A convertible is a fixed-income security that gives the holder the right, but not the obligation, to convert it into a predetermined number of the issuer’s ordinary shares on a certain date or over a specific period, subject to meeting certain conditions.
The decision to convert is exclusively for the security holder. There is no obligation for the holder to convert, and they are likely to choose to convert into shares if, at maturity, the value of the shares they can convert into exceeds the redemption value of the fixed-income security. Similarly, the issuer may also have the right to call (i.e., redeem) the issue if certain conditions are met.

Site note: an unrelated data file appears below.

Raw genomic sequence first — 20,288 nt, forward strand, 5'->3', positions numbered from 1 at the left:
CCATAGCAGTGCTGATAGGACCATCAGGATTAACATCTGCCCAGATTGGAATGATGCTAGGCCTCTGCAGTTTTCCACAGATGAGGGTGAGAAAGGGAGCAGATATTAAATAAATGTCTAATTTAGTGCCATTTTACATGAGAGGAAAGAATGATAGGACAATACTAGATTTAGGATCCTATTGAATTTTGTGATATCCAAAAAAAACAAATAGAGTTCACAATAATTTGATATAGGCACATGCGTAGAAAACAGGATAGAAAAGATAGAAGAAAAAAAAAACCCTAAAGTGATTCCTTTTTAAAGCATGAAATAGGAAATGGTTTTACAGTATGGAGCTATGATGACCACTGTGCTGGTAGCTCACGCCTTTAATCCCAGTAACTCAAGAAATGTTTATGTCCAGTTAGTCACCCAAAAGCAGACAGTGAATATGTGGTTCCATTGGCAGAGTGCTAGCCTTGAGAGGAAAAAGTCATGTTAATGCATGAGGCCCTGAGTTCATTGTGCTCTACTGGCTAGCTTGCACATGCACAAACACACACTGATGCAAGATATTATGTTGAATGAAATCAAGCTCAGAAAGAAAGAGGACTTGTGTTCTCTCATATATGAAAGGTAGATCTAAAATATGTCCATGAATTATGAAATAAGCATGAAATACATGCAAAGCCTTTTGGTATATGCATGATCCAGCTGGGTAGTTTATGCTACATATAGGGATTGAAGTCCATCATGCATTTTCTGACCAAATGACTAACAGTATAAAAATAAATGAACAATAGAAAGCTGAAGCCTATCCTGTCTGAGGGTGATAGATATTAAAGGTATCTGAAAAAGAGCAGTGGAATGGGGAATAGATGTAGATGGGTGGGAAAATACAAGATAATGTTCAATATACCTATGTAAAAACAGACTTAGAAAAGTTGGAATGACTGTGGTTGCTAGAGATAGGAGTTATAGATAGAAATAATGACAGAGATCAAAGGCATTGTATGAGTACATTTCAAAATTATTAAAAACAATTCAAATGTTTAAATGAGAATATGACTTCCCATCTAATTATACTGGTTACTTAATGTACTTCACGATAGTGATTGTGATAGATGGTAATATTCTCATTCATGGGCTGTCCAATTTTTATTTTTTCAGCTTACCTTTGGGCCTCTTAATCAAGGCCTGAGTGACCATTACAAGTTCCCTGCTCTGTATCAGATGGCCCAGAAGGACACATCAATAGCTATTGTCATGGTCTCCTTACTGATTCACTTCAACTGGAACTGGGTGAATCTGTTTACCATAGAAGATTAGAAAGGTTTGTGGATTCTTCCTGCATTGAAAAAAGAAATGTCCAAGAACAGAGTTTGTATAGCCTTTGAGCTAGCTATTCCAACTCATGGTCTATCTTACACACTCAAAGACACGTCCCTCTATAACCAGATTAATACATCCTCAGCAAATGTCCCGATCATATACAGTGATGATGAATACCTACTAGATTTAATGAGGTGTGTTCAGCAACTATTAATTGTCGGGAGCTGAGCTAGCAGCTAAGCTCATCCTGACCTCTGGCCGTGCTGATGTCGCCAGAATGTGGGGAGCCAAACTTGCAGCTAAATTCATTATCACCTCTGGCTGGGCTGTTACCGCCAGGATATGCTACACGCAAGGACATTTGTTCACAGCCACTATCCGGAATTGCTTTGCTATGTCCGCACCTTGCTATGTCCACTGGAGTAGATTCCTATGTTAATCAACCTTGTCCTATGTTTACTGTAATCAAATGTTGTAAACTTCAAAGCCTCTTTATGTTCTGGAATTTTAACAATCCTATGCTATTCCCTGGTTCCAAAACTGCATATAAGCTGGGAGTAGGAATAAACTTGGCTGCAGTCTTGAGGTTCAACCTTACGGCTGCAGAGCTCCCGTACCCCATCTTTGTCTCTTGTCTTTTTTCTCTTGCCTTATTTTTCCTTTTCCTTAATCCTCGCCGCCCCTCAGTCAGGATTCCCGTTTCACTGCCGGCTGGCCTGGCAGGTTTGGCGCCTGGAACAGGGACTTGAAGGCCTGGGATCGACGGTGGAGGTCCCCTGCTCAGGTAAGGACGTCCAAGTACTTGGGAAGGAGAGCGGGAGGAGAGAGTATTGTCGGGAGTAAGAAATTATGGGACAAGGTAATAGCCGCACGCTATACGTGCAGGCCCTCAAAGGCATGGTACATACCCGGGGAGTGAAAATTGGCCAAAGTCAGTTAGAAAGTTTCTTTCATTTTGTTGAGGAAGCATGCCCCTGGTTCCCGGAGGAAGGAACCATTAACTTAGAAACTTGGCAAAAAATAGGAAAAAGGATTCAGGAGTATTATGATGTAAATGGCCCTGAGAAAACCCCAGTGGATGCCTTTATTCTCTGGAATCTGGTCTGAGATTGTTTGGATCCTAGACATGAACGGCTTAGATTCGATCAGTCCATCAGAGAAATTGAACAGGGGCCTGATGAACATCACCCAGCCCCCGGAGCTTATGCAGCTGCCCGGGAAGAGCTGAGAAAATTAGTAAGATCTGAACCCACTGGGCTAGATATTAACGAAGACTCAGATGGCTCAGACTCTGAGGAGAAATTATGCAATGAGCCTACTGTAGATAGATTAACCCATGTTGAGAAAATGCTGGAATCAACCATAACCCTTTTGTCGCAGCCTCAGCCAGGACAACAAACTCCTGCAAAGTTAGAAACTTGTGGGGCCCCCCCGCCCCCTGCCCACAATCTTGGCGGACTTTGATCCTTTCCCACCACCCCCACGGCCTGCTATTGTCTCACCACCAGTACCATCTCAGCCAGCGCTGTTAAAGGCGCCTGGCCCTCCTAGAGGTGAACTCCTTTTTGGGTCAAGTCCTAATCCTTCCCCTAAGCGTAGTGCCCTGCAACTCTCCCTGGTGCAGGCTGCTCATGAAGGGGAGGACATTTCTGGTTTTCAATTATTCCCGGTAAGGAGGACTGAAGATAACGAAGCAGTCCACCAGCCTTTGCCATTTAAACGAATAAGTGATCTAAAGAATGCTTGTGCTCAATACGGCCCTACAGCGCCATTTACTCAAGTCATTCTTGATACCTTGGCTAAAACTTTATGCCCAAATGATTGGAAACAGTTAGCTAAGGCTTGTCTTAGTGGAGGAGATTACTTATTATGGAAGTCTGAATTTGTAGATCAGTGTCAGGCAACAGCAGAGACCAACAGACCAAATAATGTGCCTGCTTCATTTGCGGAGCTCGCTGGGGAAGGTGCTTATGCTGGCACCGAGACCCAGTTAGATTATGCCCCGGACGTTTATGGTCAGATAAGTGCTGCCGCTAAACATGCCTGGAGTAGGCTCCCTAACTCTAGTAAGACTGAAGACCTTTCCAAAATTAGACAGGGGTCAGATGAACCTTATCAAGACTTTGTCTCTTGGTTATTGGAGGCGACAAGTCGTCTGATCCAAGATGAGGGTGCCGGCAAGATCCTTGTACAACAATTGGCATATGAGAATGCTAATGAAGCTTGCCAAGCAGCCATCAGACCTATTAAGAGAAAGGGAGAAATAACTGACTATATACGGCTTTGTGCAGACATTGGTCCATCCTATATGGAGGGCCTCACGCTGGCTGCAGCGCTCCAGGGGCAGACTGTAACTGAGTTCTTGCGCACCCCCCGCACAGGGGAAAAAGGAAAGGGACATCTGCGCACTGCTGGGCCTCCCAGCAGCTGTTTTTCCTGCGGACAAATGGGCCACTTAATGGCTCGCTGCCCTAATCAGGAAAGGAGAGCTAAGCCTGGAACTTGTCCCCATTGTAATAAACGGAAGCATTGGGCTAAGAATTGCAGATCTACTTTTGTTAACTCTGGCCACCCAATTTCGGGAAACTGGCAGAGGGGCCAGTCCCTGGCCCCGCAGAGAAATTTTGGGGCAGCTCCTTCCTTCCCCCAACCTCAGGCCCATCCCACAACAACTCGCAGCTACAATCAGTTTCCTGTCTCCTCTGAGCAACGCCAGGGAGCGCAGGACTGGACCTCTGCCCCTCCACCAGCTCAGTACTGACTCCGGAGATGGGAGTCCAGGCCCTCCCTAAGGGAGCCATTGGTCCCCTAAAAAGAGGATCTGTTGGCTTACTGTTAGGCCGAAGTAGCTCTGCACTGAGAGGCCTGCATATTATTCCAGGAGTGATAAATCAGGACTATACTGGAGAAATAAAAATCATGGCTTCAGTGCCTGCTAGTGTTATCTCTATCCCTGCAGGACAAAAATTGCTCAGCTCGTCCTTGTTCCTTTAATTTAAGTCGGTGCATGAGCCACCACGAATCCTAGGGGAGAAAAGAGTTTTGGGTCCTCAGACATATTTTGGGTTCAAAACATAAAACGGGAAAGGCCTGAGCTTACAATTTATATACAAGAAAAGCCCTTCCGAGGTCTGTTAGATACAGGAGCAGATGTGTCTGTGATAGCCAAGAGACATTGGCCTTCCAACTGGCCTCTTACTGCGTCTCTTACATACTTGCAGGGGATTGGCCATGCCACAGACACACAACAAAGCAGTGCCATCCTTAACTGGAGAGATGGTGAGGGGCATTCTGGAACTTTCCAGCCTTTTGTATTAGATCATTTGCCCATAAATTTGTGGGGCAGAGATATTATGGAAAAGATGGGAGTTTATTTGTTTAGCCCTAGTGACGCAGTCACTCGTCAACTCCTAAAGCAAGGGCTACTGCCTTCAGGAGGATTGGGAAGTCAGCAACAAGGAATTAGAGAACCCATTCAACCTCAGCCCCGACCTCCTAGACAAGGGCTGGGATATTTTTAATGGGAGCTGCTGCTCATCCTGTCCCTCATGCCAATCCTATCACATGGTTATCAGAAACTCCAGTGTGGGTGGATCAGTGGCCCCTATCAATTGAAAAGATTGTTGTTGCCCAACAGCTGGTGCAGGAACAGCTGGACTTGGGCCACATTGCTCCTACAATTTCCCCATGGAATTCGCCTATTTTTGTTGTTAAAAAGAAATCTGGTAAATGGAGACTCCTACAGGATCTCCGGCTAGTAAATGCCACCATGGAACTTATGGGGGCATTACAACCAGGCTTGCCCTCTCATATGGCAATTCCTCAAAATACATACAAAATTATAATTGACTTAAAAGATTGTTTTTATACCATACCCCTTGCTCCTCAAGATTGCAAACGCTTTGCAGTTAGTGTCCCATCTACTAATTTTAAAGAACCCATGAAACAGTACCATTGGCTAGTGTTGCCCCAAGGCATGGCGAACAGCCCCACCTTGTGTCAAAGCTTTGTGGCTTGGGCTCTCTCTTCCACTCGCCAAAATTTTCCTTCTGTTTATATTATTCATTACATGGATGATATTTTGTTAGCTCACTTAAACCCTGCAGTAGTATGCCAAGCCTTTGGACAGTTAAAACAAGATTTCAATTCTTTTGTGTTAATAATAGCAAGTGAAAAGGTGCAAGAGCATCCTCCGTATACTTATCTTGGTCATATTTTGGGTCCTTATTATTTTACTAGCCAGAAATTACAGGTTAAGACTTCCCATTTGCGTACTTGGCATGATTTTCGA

This characteristic of multiple embedded options can make evaluating convertibles difficult. A convertible is like a hybrid of a corporate bond and a warrant, with the difference that in the case of exercising a warrant, the holder will have to pay cash, whereas, with the convertible bond, the payment is just the forfeiture of the bond itself in return for shares.